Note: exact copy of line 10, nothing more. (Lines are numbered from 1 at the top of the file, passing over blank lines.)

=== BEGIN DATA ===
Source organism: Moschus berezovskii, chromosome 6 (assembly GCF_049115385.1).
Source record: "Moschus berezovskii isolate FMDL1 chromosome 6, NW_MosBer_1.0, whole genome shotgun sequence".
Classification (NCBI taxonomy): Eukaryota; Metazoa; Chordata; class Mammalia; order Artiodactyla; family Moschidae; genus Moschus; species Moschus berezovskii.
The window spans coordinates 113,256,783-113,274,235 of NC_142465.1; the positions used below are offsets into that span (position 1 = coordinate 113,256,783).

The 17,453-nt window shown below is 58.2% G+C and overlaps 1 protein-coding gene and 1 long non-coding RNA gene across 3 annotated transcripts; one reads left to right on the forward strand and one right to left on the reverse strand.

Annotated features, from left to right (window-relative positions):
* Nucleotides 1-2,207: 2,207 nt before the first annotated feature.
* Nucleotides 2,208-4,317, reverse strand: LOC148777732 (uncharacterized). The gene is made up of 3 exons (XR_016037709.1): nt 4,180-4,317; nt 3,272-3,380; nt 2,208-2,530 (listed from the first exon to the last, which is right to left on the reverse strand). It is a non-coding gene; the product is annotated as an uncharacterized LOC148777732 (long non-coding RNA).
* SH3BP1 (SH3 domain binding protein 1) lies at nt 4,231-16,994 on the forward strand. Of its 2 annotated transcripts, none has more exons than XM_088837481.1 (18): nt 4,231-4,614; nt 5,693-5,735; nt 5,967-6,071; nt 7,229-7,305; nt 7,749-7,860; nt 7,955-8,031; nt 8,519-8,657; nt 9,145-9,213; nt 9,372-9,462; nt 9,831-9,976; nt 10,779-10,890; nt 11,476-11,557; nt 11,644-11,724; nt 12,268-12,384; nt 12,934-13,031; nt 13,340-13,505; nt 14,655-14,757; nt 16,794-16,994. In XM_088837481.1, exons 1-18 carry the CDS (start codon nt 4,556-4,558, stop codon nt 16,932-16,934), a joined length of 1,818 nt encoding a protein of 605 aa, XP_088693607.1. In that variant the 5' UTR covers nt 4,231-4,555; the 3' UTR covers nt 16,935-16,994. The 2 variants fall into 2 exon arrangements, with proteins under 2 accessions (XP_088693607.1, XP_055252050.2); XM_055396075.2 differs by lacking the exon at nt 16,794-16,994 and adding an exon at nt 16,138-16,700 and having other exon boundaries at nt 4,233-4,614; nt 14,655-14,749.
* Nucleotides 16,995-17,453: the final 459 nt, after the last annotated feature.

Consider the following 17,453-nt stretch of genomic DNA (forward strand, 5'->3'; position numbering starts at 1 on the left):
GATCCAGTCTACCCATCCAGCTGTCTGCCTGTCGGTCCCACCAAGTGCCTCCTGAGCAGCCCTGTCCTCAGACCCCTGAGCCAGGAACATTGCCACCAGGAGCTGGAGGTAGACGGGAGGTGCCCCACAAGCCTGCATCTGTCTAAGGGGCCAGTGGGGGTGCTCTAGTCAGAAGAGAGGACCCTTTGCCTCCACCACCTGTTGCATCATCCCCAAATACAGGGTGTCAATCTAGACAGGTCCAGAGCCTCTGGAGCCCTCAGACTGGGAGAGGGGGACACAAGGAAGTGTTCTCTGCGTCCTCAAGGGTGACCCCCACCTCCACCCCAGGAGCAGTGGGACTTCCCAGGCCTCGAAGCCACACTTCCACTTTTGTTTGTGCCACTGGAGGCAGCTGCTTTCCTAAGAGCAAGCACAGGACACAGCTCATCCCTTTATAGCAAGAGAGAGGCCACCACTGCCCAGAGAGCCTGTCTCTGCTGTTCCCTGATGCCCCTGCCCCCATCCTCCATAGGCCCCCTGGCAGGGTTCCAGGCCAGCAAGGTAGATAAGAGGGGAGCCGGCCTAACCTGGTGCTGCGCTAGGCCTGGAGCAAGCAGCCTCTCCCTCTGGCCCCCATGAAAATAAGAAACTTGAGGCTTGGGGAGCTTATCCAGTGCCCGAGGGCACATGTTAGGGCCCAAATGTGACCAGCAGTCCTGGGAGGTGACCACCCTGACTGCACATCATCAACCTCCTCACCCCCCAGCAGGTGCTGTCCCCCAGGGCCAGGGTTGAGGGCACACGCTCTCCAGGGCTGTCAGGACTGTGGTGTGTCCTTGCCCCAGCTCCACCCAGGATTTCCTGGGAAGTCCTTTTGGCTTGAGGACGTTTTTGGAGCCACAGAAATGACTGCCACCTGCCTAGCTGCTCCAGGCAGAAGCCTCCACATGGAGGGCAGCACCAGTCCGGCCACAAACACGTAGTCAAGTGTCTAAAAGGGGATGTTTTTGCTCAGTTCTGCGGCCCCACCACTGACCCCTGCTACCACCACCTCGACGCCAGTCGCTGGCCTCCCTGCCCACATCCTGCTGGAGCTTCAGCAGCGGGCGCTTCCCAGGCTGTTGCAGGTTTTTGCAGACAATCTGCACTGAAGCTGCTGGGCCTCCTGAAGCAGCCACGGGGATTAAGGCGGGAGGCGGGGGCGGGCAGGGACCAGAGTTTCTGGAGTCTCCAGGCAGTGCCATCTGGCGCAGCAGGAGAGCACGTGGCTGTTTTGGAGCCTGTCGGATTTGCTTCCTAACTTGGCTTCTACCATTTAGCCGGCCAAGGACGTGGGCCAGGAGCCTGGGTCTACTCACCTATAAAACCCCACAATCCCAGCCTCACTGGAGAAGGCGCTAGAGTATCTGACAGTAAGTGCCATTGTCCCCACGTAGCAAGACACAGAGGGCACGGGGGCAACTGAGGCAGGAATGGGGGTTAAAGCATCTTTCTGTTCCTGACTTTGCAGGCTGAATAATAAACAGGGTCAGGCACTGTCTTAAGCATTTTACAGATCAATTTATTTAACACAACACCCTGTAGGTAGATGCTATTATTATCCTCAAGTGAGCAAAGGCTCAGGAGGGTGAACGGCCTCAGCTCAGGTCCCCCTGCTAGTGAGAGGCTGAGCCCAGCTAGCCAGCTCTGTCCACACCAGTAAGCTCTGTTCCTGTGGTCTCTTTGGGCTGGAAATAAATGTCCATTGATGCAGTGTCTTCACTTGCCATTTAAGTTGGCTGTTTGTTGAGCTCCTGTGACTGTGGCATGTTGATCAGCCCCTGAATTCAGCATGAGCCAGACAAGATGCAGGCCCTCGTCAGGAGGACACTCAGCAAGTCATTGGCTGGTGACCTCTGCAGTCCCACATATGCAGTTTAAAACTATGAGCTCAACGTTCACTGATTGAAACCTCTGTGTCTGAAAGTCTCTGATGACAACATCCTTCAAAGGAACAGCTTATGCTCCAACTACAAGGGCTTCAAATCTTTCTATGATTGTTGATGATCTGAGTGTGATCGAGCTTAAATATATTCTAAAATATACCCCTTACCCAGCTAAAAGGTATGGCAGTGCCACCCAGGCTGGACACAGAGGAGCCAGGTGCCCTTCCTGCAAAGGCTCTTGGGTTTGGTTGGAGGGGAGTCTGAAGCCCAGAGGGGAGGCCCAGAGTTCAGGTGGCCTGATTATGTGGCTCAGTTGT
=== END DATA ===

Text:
* Nucleotides 16,995-17,453: the final 459 nt, after the last annotated feature.